BY SHAYNE BENOWITZ
Special to the Miami Herald
Buying a home in South Florida is easier now than in recent years — sort of. To aide you in your search, we updated our interactive tool that enables you to search for ZIP Codes where median home values match your budget, then easily review school ratings and safety statistics.
Still, the data doesn’t match the on-the-ground reality in every case, and that means attractive pockets can get lost. We’ve highlighted seven lesser-known neighborhoods in our “How to Buy a Home” guide that appeal to different types of buyers. Here is one of them:
When Ken De Loreto, 51, and Ritch Holben, 55, sold their condo in midtown in 2013, it was on the condition that they could find a neighborhood with sunrise and sunset views.
“I thought, that’s impossible. That doesn’t exist in a condo,” De Loreto said.
Then they came across a 15th-floor unit with three exposures in the boutique Blue Bay condominium on Harbor Island in North Bay Village.
Situated on three islands on the 79th Street Causeway, North Bay Village floats between North Beach and Miami’s up-and-coming Biscayne Corridor. While there’s a gated community of single-family homes on North Bay Island, and a mixture of houses and condos on Treasure Island, the vast majority of the village’s residential inventory is on Harbor Island in the 255 condominiums currently on the market, according to Realtor Ines Hegedus-Garcia’s Multiple Listing Service (MLS) analysis. Prices range from $93,500 for a studio or one-bedroom in an older midcentury building with few amenities to $2.19 million for a 4,000-square-foot penthouse with 360-degree views.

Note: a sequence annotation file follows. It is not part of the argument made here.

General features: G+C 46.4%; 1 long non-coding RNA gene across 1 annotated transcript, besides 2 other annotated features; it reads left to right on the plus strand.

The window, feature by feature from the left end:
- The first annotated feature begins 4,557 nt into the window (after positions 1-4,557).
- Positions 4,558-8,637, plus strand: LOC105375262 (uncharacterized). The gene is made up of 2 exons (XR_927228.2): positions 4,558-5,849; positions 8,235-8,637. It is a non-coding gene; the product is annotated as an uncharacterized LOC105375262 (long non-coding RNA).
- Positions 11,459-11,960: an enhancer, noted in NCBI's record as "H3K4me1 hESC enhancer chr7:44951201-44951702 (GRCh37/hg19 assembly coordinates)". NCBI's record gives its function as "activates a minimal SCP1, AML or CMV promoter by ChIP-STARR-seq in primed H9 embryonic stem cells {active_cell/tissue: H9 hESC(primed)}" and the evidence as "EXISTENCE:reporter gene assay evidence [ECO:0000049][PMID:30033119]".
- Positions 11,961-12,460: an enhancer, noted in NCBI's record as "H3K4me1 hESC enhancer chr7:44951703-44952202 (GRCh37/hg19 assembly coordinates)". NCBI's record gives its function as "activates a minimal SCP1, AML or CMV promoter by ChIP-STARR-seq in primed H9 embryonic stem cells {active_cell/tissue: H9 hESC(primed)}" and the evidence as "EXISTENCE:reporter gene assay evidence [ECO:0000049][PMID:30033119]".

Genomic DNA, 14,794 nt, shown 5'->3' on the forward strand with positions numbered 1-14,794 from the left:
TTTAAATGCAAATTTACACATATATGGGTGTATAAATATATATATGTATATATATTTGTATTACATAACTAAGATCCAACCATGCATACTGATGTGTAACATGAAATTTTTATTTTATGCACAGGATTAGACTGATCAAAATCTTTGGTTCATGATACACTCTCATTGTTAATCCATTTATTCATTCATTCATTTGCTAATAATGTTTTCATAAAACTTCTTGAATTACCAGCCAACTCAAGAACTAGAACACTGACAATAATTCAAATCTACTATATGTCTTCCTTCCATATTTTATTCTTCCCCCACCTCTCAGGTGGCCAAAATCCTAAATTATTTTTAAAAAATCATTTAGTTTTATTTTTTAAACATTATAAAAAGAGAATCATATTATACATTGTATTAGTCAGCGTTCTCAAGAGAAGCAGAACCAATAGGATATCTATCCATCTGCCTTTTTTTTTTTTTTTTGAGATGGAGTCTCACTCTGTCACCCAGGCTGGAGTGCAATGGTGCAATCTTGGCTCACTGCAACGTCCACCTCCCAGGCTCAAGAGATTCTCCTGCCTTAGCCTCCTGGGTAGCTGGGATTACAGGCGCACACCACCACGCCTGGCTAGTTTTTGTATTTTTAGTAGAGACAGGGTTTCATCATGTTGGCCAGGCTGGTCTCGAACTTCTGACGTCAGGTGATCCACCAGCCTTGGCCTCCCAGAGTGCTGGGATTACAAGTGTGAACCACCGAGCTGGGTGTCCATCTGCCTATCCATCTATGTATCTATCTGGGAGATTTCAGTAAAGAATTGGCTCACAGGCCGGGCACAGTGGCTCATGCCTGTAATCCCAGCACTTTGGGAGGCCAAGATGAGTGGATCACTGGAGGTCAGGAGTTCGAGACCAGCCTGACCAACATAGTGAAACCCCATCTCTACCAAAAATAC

This juxtaposition of old and new gives the village a somewhat ragtag aesthetic that’s common in many South Florida neighborhoods. For De Loreto and Holben, the spectacular views and the village’s potential were enticement enough.
“We have water on every side. It’s not like the dark nights on the beach when the sun sets and you just look at darkness. Here, you’re looking at glittery city all around you,” Holben says. “It’s beautiful 24/7.”
Says De Loreto, “Both of us love a rescue, whether it’s a dog or a property or a neighborhood” (the couple shares two rescue dogs). “A neighborhood in transition is very attractive to us because there’s this excitement and possibility in it, so we were attracted to this sleepy — a little shabby — neighborhood.”
Condo buildings range from modern towers built between 2003 and 2009 — Eloquence, Cielo and The Lexi among the newest and most desirable — to concrete breeze-block MiMo buildings, no more than three or four stories tall, dating to the 1950s and ’60s. Space 01 is one of the more architecturally interesting buildings with an exposed, industrial, loft style by acclaimed Oppenheim Architecture.
In the three seasons that snowbirds De Loreto and Holben (who spend their summers in the Berkshires) have owned in North Bay Village, they’ve enjoyed being part of a neighborhood on the rise that feels authentic. They’ve gotten involved in local zoning and planning boards to work with developers and push for more green space on the island.
A new public waterfront bay walk currently offers a much-needed pedestrian path at the tip of West Drive with plans for expansion. “At the bay walk, the energy completely shifts,” De Loreto says. “You’re able to stop and talk, meet neighbors and become friends in ways that you weren’t able to do before. It’s actually starting to feel like a neighborhood.”
NORTH BAY VILLAGE
Location: Off the 79th Street Causeway between Miami and Miami Beach, north of downtown Miami
ZIP Code: 33141
Median price: $266,000
Market increase: 2.9 percent (over the last year)
Best for: Condo dwellers
School ratings: Good